Farm Subsidy Fraud—I’ve advocated for years that we need to end all farm subsidies completely and permanently. Why should we be paying farmers to keep their fields fallow while we buy produce from other countries. I have a serious problem that we pay farmers not to grow crops then buy produce like lettuce, green onions, and strawberries from places like Mexico with very lax standards for sanitation, etc. This is how we end up having salmonella and other sickness outbreaks from eating tainted food brought in from other countries. I don’t think we even grow pineapples in Hawaii anymore; they’re imported from Central and South America. We spend something like $15 billion annually on farm subsidies. A GAO report from a couple years ago indicated that the USDA paid over $1.1 billion in subsidies over six years to 170,000 dead people! The GAO estimates that fraudulent farm subsidies cost taxpayer about $500 million annually. While the fraudulent payments at this level cost each worker about $2 annually, the entire programme costs workers about $72 annually.
Foreign Aid—Did you know that the federal government spends over $50 billion annually on foreign aid? That’s right $50 billion of your tax dollars goes to people overseas. For example, this year’s budget includes $770 million for a Middle East and North Africa Incentive Fund. They hate us. How about $2.4 billion for Pakistan? They hate us too. How about $600 million for Educational and Cultural Exchange Programs? Really? How about $1.6 billion for Contributions to International Organizations (such as the UN)? That’s a waste. And how about the $6 billion for the Economic Support Fund that gives $289 million to South Sudan, $105 million to Liberia, $50 million to Democratic Republic of Congo, $38 million to Sudan, $24 million to Zimbabwe, $250 million to Egypt, $70 million to Lebanon, $38 million to Yemen, $141 million to Haiti, $15 million to Cuba. A lot of those countries hate us and we’re just throwing good money after bad. Anything we give to those countries is likely being misappropriated to dictators, warlords, or people who hate us. Democracy in those countries? We’re only fooling ourselves.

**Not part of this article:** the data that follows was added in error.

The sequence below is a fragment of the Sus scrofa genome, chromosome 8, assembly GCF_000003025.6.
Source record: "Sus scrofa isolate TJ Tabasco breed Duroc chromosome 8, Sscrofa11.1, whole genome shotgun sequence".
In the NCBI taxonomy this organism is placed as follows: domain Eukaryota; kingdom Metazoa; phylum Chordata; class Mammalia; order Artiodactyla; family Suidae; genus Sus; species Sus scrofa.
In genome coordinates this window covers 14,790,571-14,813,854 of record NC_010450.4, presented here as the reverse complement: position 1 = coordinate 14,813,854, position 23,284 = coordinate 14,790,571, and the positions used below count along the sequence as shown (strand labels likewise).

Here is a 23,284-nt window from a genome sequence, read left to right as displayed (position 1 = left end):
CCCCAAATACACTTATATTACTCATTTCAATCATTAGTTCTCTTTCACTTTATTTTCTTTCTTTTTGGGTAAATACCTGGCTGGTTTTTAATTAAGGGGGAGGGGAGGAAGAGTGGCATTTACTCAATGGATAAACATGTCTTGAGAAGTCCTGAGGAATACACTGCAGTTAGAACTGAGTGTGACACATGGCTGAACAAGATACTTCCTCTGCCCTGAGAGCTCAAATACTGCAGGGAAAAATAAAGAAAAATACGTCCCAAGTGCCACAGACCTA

And how about $250 million for forgiving debt that other countries owe us? Anyone forgiving our debt? Don’t think so.
Personally, I think we should be taking care of our own problems here in the United States and our own people first. If private fundraising organizations want to raise private donations to give to these countries and these causes, great! Otherwise, they can do without until we have all our own affairs in order. The government shouldn’t be squandering our hard earned tax dollars on other countries until our financial house is in order.
If you’re one of the 207 million workers in the US who are paying taxes, foreign aid costs you about $242 annually. Does it make you feel good to know that this money is being given to other countries that hate us?